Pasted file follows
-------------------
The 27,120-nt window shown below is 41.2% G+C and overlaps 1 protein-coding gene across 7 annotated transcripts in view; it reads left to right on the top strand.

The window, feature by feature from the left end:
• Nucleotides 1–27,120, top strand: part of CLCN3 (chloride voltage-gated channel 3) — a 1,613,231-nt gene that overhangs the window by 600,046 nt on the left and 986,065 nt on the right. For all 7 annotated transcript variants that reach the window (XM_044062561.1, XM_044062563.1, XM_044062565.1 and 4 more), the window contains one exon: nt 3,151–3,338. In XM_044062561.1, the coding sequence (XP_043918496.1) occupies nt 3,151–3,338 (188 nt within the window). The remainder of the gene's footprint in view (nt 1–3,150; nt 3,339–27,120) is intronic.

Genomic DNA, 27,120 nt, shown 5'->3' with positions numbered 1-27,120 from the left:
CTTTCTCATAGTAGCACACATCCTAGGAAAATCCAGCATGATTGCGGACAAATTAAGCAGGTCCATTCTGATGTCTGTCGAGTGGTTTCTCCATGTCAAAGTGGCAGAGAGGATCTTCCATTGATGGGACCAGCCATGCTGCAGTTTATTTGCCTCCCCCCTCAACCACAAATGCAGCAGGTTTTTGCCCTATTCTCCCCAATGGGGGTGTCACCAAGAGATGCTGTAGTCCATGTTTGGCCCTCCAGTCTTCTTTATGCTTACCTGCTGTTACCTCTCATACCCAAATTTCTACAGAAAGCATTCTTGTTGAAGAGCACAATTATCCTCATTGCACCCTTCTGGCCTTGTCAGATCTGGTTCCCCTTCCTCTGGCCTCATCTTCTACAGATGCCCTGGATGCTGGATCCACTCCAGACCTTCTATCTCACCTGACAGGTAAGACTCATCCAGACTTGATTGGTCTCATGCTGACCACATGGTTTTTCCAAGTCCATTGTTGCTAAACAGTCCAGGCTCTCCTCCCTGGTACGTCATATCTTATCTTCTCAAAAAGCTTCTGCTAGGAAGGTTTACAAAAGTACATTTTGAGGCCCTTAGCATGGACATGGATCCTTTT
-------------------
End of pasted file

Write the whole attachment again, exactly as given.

The 27,120-nt window shown below is 41.2% G+C and overlaps 1 protein-coding gene across 7 annotated transcripts in view; it reads left to right on the top strand.

The window, feature by feature from the left end:
• Nucleotides 1–27,120, top strand: part of CLCN3 (chloride voltage-gated channel 3) — a 1,613,231-nt gene that overhangs the window by 600,046 nt on the left and 986,065 nt on the right. For all 7 annotated transcript variants that reach the window (XM_044062561.1, XM_044062563.1, XM_044062565.1 and 4 more), the window contains one exon: nt 3,151–3,338. In XM_044062561.1, the coding sequence (XP_043918496.1) occupies nt 3,151–3,338 (188 nt within the window). The remainder of the gene's footprint in view (nt 1–3,150; nt 3,339–27,120) is intronic.

Genomic DNA, 27,120 nt, shown 5'->3' with positions numbered 1-27,120 from the left:
CTTTCTCATAGTAGCACACATCCTAGGAAAATCCAGCATGATTGCGGACAAATTAAGCAGGTCCATTCTGATGTCTGTCGAGTGGTTTCTCCATGTCAAAGTGGCAGAGAGGATCTTCCATTGATGGGACCAGCCATGCTGCAGTTTATTTGCCTCCCCCCTCAACCACAAATGCAGCAGGTTTTTGCCCTATTCTCCCCAATGGGGGTGTCACCAAGAGATGCTGTAGTCCATGTTTGGCCCTCCAGTCTTCTTTATGCTTACCTGCTGTTACCTCTCATACCCAAATTTCTACAGAAAGCATTCTTGTTGAAGAGCACAATTATCCTCATTGCACCCTTCTGGCCTTGTCAGATCTGGTTCCCCTTCCTCTGGCCTCATCTTCTACAGATGCCCTGGATGCTGGATCCACTCCAGACCTTCTATCTCACCTGACAGGTAAGACTCATCCAGACTTGATTGGTCTCATGCTGACCACATGGTTTTTCCAAGTCCATTGTTGCTAAACAGTCCAGGCTCTCCTCCCTGGTACGTCATATCTTATCTTCTCAAAAAGCTTCTGCTAGGAAGGTTTACAAAAGTACATTTTGAGGCCCTTAGCATGGACATGGATCCTTTT